Harry Potter and the Deathly Hallows: Part 1

UK release date: 19 November 2010

Few critics have been kind to the Harry Potter franchise. The early entries – cosy, Christmas-afternoon affairs – were dismissed as mere family fare, stock characters writ large against a backdrop of rudimentary CGI and English RADA alumni. Interest piqued at Alfonso Cuarón’s involvement with 2004’s Prisoner of Azkaban, but the shift signalled by this films darkening themes and heightened drama has never really been accepted by the press, keen to keep the series safely consigned to the family film pigeonhole.

Some critics cling, increasingly desperately, to their fixed idea that the only correct audience for Potter has yet to obtain a National Insurance card, and that anyone else furtively occupying a seat in a screening should be on a register somewhere. But from Cuarón’s desaturated interpretation onwards theres been a heck of a lot to like about these films, and with the first part of the Deathly Hallows theres a fair bit to love too.

The film opens with uncharacteristic understatement, Hermione (Emma Watson) and Harry (Daniel Radcliffe) overseeing the ending of their familiar lives. As Hermione’s image – and hence her parents memory of her – fades from picture-frames and the Dursleys drive away theres none of the usual humour that introduces each installment, the pitiless excoriation of the banality of modern living that the brief scenes with Potters relatives has always provided.

Theres little dialogue either, the cross-cut scenes more Mike Leigh than Michael Bay as Hermione closes the door on her childhood home and heads into a lonely, colourless suburbia. Even the title sequence lacks the familiar theme, the silence by now pretty oppressive.

Restraint isn’t a notion usually associated with blockbusters. We pay our money, buy our popcorn and expect two hours where we don’t have to think. But this is a surprisingly restrained film – its best moments are not the chase scene over Dartford nor the numerous Death Eater attacks. Rather, the films best scenes focused upon the Malfoys. Their presence bookends the film, a duplicate zoom into their country estate introducing the Deathly Hallows two key dramatic sequences, both highlighting the Malfoy family’s growing discomfort with the new world order that theyve helped to bring about.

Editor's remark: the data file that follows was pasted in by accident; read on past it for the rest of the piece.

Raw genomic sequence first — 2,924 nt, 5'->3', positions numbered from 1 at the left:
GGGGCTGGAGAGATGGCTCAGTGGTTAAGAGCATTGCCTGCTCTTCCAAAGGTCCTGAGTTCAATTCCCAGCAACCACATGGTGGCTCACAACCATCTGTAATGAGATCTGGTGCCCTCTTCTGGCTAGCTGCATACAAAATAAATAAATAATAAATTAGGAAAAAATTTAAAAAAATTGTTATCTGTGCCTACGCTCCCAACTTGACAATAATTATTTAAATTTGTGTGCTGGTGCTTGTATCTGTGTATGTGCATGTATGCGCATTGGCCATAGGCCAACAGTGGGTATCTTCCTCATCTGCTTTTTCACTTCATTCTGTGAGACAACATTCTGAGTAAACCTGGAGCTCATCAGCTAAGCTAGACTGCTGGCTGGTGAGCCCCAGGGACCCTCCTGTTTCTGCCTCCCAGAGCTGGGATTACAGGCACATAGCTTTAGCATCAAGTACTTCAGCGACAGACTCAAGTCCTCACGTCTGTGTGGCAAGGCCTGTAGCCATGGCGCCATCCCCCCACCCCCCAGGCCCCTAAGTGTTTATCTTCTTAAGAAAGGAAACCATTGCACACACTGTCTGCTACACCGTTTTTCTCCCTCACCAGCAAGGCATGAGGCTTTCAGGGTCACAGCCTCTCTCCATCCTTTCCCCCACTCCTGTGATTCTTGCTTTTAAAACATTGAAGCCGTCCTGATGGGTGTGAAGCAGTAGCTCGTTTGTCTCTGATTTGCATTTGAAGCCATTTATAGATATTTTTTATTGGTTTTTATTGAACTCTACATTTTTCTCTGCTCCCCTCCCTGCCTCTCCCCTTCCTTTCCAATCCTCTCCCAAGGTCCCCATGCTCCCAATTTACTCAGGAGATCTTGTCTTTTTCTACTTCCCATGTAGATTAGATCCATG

The Malfoys become trapped within an impossible situation at the start of the Deathly Hallows. Helena Bonham Carter’s Bellatrix might be the poster girl for the film’s evil but the Malfoys are its shadow, squirming from the source and fraying at the edges. The opening scene also showcases Ralph Fiennes’ excellent performance as Voldemort – his role is no longer blighted with hints of pantomime excess but nuanced and guarded and all the more effective for it.

This instalment certainly benefits from getting away from Hogwarts. Potter, Granger and Ron Weasley (Rupert Grint) travel from central London streets to snowy cliff-edges, their campsites ranging from lonely cooling towers to the Humber Bridge. Unlike the book theres little sag here, a constant tension and frequent near-misses underpinning their hopeless meanderings.

Fears that the three leads would be unable to carry the second act by themselves (the previous films have had an omnipresent background of more tested thespians to distract from the younger actors limitations) are ultimately unfounded: they’re each more than adequate, especially Grint, who’s primarily responsible for the few comic moments in the film.

Outside of Dobby, whose cartoony voice and appearance don’t match the gravitas of the film, there really is little to fault here. Visually the Deathly Hallows is absolutely astounding, and despite the muted colour scheme cinematographer Eduardo Serra gives every frame vigour and life. The standout sequence is the tale of the three brothers, rendered through animated shadow puppets in a similar vein to the introduction to Guillermo Del Toros Hellboy sequel. Its superb, award-worthy stuff.

The many set-pieces – the broomstick battles, the wedding-crash, the infiltration of the fascistic Ministry – are also impeccably-realised. Elves aside, the visual effects here are exceptional, and should not be overlooked by the Oscars next Spring.

The plot details are manageable, despite conflicting focuses on Hallows and Horcruxes. David Yates decision to split the story in two was a wise one: the film retains much of the books content and is remarkably faithful to the text. Overall, Potters world seems safer, somehow, and the darkness welcoming.

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